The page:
No one knows exactly when the pattern first appeared, but during the 1780s various engravers including Thomas Lucas and Thomas Minton began producing Chinoiserie landscape scenes based on Chinese ceramic originals.  These included scenes with willows, boats, pavilions and birds which artists later incorporated into the Blue Willow pattern. In 1793, Thomas Minton set up his own studio in Stoke-on-Trent, from which he produced willow patterns for Spode and other potteries. Most historians agree that Minton probably produced the Blue Willow pattern known today for Spode around 1790.

Normally, the pattern fills a circular or oval area on a piece of china, surrounded by a decorative border. The waterside landscape represents a garden in the lower right side, in which a large two-story pavilion stands. Approached by steps, the lower story has three large pillars with arched windows or openings between. The roof and gable, shown in three-quarter perspective, is surmounted by a smaller room with a similar roof, and there are curling finials at the gables and eaves. Bushes and trees with varied fruit and foliage, including a large tree rising behind with clusters of oranges, surround the pavilion. The roof of another pavilion appears among the trees to the right and a smaller pavilion stands to the left projecting from the waterside bank. A path through the garden leads to the front of the scene and a fence of diapered panels set in a zigzag fashion crosses the foreground.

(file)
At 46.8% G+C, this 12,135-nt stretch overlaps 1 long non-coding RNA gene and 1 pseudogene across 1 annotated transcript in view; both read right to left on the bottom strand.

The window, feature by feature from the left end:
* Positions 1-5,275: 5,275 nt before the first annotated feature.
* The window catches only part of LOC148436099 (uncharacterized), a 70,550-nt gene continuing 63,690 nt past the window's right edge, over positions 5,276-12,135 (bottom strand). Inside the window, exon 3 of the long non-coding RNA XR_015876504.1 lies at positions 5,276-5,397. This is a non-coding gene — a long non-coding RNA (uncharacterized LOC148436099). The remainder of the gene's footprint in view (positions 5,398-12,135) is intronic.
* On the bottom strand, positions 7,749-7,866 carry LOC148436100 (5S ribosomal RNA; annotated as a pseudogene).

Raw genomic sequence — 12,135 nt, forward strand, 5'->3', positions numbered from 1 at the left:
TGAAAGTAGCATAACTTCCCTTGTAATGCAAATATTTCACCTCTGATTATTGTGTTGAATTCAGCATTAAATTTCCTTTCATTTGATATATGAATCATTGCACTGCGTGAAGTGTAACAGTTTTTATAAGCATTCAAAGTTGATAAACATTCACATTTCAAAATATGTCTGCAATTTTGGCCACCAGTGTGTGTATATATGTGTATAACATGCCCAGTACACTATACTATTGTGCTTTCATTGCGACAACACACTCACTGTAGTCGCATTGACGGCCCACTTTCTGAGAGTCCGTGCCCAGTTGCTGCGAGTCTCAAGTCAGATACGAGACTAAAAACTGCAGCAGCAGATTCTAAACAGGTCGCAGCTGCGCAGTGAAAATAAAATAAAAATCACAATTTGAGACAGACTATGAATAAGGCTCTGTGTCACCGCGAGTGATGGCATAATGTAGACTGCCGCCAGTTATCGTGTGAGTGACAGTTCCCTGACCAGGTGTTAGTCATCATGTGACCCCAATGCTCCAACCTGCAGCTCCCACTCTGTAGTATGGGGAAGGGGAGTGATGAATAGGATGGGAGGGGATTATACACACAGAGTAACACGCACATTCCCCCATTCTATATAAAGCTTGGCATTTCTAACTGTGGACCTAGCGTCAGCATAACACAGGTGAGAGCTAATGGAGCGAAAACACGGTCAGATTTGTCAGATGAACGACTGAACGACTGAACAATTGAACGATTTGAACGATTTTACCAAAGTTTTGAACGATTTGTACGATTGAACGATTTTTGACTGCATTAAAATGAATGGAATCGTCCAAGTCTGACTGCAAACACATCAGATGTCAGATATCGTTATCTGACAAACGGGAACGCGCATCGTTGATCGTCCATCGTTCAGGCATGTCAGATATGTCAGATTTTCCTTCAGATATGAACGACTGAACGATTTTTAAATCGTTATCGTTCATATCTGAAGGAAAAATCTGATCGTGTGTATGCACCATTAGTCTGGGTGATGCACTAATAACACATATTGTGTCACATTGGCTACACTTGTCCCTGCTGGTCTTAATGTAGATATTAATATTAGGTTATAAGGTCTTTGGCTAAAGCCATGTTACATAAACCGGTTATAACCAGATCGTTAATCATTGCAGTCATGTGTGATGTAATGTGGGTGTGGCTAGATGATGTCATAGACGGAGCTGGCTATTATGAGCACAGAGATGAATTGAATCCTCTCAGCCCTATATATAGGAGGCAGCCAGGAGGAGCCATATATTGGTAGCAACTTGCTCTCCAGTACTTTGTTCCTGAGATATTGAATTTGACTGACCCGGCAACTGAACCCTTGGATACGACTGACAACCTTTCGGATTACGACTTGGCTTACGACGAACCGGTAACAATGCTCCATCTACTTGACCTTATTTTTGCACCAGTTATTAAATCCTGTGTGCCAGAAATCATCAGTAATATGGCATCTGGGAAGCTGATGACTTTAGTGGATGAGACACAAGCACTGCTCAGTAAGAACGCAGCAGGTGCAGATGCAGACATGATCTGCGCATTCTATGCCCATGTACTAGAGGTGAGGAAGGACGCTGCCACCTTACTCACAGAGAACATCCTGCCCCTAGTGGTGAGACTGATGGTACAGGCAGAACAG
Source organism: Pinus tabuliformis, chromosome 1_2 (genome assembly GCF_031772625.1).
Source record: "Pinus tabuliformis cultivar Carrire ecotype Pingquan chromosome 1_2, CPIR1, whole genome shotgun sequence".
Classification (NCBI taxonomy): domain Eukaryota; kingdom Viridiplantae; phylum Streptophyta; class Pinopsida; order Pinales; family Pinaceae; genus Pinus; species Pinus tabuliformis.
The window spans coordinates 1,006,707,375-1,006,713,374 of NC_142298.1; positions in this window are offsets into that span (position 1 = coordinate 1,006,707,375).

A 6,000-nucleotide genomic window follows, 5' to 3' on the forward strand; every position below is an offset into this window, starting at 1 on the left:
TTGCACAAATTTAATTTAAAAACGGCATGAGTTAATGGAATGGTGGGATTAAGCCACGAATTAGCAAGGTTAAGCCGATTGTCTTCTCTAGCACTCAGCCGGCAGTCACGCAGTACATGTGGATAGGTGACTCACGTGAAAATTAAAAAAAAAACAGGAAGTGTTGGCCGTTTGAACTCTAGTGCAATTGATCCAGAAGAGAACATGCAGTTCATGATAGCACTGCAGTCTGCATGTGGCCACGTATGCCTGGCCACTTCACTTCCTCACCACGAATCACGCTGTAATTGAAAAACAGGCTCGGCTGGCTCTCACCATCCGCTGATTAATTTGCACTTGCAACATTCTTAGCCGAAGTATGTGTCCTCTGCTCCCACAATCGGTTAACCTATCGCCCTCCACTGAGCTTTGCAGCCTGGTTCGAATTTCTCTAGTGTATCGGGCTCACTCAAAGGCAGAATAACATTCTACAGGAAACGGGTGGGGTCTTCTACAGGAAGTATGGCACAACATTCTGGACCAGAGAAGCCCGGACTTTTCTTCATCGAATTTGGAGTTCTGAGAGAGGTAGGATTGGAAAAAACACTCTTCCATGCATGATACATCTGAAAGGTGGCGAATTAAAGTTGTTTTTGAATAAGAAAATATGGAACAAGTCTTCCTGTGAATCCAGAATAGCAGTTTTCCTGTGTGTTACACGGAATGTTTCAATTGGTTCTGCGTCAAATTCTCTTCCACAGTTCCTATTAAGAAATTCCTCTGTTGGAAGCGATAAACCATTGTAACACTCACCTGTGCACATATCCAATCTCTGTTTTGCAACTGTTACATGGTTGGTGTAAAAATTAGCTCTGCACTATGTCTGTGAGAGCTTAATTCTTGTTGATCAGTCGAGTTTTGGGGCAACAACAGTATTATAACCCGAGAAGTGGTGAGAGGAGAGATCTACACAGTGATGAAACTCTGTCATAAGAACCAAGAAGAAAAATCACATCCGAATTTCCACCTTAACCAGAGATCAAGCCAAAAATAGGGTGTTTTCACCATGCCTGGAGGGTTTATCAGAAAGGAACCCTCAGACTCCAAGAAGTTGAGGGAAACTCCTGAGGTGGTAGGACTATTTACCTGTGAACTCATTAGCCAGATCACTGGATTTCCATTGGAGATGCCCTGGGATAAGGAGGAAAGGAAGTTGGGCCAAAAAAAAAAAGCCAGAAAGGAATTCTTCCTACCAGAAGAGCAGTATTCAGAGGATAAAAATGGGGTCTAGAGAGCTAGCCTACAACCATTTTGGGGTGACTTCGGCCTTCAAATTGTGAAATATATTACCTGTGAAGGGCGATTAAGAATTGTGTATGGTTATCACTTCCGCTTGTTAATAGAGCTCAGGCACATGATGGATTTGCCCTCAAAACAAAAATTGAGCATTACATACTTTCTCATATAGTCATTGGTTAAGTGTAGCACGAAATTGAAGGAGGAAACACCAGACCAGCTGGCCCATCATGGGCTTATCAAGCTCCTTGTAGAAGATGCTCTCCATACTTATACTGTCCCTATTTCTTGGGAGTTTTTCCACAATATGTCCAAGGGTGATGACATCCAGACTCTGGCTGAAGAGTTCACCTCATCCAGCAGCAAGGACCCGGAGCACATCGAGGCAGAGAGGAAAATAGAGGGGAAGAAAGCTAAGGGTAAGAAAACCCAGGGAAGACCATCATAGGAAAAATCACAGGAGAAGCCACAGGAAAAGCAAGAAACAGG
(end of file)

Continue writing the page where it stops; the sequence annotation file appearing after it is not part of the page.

On its left side the garden forms an irregular and indented bank into the water. In the  foreground of which a large branching willow tree with four clusters of three leafy fronds leans out. From this point a bridge, usually of three arches, crosses left to an island or bank with a house having a tall arched doorway, and a small tree behind. There are usually three figures on the bridge going away from the garden. Above and beyond this the water forms an open expanse, with a boat at the center left containing two little house-like cabins, propelled by a figure with a punt-pole. In the upper left quarter is a distant island or promontory with pavilions and trees, including a fir. Above the scene in the center is a pair of flying doves, one turning and one descending, their heads and beaks turned closely towards one another in amorous conjunction.